AFREF submitted a comment supporting the Federal Trade Commission’s proposed rule to require complex companies including private equity firms to disclose more information about their holdings and business lines when pursuing mergers and acquisitions.
AFREF joined a letter led by the Open Markets Institute and supported by 50 labor and public interest groups urging the Federal Trade Commission (FTC) to ban non-compete clauses as well as functionally equivalent restraints such as training repayment agreement provisions (or TRAPs), for all workers.
AFREF and partners led a letter to the FTC urging it to use its rulemaking authority to protect American consumers from junk fees and put money back into our pockets. Millions of consumers have expressed outrage at the imposition of service fees for live event tickets, “amenity” or “resort” fees charged by hotels, endless surprise rental car fees, hidden internet and cell phone charges, junk fees in the financial sector, and more. The federal government has taken a holistic approach to this problem, including the White House Competition Council, the Consumer Financial Protection Bureau (CFPB), the Department of Transportation (DOT) and now the FTC.
In much of America, owning a car is necessary to participate in the economy, and to live a full and vibrant life. However, this ticket to opportunity comes at an increasingly steep price – as of 2021, Americans owe $1.42 trillion in auto loan debt.
AFR joined a letter to Congress in support of S. 4145, the Consumer Protection Remedies Act of 2022. This bill would restore the Federal Trade Commission’s (FTC) authority to stop misconduct in the marketplace, and critically, to provide timely refunds and equitable relief to victims of consumer fraud and deception.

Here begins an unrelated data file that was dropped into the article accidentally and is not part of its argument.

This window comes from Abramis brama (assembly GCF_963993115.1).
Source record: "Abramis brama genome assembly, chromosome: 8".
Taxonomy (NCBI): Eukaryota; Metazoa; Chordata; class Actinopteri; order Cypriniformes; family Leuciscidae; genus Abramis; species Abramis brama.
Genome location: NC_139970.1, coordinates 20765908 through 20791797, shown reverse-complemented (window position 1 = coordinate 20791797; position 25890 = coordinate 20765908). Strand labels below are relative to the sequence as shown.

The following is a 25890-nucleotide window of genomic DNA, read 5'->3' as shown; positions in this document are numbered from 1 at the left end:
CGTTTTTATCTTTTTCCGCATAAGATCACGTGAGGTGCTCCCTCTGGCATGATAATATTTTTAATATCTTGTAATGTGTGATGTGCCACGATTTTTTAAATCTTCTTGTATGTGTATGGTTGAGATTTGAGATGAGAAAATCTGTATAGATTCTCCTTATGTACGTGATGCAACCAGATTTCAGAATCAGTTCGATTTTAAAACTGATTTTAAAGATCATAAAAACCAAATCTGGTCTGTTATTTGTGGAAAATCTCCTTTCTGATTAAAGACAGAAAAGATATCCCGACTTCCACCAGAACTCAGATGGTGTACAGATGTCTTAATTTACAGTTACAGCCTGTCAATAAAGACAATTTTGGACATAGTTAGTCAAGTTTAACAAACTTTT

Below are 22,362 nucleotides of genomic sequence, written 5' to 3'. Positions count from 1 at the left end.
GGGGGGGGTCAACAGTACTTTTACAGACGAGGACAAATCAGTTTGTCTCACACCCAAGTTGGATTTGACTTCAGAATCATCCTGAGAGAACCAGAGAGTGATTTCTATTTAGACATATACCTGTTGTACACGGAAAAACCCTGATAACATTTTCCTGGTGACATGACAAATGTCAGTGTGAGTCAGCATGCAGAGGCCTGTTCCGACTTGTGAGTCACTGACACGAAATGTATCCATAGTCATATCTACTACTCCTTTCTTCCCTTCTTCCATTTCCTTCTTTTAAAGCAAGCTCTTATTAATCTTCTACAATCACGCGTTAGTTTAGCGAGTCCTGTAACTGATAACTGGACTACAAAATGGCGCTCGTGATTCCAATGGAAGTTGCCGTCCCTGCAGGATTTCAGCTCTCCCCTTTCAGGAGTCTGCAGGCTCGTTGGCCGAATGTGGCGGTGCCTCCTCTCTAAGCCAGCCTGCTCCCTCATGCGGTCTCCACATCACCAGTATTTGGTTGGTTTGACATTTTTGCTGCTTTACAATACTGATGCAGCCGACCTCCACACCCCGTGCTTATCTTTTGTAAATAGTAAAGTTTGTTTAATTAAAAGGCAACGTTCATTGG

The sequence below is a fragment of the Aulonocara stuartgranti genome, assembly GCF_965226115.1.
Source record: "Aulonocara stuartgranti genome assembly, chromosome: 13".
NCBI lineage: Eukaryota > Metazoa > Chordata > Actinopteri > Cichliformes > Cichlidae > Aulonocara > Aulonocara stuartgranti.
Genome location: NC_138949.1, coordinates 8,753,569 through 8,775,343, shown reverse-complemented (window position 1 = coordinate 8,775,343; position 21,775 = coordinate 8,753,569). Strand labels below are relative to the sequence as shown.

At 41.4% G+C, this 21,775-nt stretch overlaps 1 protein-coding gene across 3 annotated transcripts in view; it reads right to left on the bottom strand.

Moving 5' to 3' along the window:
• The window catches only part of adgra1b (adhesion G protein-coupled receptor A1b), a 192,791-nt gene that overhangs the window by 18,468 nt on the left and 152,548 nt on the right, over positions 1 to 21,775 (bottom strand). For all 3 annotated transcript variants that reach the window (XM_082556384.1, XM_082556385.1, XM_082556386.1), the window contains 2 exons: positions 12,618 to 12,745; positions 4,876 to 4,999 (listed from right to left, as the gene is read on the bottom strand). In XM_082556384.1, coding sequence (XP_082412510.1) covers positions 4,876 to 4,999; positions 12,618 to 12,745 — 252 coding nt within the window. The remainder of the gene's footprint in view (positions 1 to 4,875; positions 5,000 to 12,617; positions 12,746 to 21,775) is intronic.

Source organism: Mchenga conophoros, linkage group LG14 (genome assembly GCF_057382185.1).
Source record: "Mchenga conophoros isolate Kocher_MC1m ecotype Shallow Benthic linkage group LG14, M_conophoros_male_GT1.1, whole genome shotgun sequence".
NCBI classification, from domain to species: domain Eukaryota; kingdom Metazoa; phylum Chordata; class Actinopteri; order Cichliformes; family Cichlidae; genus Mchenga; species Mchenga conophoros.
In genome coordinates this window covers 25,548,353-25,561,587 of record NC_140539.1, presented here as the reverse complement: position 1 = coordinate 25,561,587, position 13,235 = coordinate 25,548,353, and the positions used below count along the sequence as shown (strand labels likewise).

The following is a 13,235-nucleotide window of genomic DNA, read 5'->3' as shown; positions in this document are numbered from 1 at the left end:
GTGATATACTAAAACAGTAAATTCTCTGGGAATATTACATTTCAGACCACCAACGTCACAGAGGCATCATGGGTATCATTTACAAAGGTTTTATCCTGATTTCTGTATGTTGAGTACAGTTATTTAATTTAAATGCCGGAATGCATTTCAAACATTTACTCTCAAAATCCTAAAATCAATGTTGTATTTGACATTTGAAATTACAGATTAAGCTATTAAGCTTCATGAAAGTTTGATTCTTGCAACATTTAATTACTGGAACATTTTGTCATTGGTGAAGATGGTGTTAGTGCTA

AFREF, joined by the Center for Economic Policy and Research and United for Respect, sent a comment letter responding to the FTC and DOJ’s request for information on merger enforcement. The letter calls on the agencies to to closely scrutinize and create presumptions to challenge acquisitions that employ leveraged buyouts and techniques like it.
AFR joined a letter to Congress in support of three crucial provisions of the Build Back Better Act that would strengthen the FTC’s hand against discriminatory and abusive data practices and the businesses that engage in them.
AFR joined a letter to the House of Representatives in support of the Consumer Protection and Recovery Act. The bill would restore the Federal Trade Commission’s authority to provide refunds and equitable relief to victims of consumer fraud and deception, and to stop ongoing misconduct in the marketplace.